The REAL Initech

I wanted to tell you about an experience a friend of my recently had, that you might find amusing, or maybe just stunning.

We’ll call this friend of mine “Peter”. Peter was an out-of-work computer programmer who got a contract job at a huge software company. Let’s call that company “Initech”.

Peter had never worked at a company this big before. The company had just downsized its space and so the office where his cubicle was located was the home for 20 or 30 other cubicles, all about three feet wide. Wait… Did I really mean to say three feet wide? Yeah, I did. And that wasn’t all the programmers in the company. That was just some of them.

I won’t bore you with the details of Peter’s day-to-day routine. That’s not really the point. But the lessons he learned from the experience bear repeating. I’ll put them in list form, in no particular order, just the way they were relayed to me (although they were relayed to me with a lot more gesticulation and emotion than I’m going to express).

You may think Peter was exaggerating about this stuff. I assure you, he wasn’t. Peter’s not the kind of guy to embellish things. And Peter wasn’t the only new programmer hired on at the time. There were others. And when he consulted them about all this (just to ensure he wasn’t going insane or something) they reacted with the same level of incredulity he had to all this.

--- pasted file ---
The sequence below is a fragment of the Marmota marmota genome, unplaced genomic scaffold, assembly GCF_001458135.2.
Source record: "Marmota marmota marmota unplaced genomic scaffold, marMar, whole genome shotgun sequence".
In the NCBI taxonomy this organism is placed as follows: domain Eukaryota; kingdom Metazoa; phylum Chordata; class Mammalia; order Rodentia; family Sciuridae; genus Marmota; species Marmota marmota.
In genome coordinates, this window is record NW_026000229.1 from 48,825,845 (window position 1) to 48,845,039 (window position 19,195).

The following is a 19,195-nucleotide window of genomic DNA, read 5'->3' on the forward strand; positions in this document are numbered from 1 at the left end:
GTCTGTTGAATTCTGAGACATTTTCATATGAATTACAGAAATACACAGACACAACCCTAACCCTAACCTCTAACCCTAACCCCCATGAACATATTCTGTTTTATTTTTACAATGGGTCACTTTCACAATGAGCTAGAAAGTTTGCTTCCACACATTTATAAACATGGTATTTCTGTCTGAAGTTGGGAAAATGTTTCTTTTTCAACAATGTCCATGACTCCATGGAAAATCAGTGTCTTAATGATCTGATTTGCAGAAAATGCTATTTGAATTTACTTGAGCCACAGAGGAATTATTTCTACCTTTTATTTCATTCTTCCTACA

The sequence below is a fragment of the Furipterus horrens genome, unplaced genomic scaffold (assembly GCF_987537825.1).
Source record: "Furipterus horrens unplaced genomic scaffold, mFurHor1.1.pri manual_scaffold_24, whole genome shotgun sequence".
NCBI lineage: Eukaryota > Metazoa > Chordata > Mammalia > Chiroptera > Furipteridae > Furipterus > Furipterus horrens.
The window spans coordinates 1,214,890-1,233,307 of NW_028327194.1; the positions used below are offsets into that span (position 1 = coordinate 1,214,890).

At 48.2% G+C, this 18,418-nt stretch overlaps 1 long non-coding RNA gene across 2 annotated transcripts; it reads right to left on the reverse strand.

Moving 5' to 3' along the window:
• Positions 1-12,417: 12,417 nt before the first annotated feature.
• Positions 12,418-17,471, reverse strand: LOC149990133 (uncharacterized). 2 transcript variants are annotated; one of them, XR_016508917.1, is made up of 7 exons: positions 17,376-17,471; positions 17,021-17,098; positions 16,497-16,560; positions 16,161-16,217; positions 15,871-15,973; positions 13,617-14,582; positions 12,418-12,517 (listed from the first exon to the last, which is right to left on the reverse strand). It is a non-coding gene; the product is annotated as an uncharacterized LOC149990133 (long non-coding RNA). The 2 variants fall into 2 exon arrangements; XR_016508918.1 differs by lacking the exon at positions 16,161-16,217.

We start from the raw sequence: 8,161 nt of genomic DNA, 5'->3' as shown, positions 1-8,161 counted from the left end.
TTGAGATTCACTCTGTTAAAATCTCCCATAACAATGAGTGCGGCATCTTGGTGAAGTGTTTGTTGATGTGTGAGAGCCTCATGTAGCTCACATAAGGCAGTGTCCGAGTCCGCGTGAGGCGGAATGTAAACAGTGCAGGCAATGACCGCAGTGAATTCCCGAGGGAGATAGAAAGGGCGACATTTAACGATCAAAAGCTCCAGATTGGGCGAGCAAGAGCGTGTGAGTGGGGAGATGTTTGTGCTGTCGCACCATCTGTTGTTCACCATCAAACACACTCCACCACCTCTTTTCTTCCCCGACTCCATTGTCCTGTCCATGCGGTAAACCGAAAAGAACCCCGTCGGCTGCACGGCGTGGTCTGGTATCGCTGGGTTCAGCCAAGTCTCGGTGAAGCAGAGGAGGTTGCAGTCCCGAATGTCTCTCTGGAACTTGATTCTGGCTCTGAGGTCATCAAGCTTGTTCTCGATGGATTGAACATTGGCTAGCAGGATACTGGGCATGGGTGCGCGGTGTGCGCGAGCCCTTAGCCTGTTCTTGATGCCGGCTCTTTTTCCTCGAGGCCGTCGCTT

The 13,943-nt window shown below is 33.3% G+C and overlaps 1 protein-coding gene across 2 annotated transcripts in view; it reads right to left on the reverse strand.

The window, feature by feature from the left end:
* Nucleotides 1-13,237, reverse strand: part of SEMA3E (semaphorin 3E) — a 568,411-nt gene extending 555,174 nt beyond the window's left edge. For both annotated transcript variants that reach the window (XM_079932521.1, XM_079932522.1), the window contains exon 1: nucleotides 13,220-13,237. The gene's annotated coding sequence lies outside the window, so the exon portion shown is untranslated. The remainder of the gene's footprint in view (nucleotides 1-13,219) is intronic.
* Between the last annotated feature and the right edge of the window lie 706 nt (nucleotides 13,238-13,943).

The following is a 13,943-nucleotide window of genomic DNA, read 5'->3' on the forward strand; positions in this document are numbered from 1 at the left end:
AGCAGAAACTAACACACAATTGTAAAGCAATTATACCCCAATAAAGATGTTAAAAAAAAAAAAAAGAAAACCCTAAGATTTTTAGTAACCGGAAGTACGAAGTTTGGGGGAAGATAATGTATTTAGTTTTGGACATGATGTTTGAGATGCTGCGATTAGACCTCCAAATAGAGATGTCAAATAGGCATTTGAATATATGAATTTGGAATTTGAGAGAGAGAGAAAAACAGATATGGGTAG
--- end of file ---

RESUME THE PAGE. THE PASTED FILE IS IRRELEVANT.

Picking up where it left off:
Now, if you’ve ever seen the movie Office Space, you immediately know why I’m calling my friend “Peter” and why I’m calling this company “Initech”. But what’s really funny is that, toward the end of the month Peter worked for this place, he decided to order the “Office Space” kit from ThinkGeek. It includes various items from the movie, including a coffee mug with the name “Initech” on it, and a genuine TPS Cover Sheet. His idea was to bring the mug in and drink his water from it throughout the day, and tack the TPS Cover Sheet up in his cubicle, just to see if anyone noticed and got the joke.

The kit came in the mail the day they laid him off, so he never got the chance to see if anyone would get the joke. Their explanation for the lay off was that he obviously had the programming skills for the job, but didn’t fit in with the “corporate culture” at the company. Just as well, because he hated the job.

(Incidentally, neither ThinkGeek nor Office Space sponsored this post, nor have anything to do with it. Also, I’m not attempting to impugn the reputation of Datamation magazine. I haven’t seen a copy in years. But years ago, it was the “go to” publication for people in the computer industry who wanted to think of themselves as well-educated. As for “academics”, well, I don’t think much of them.)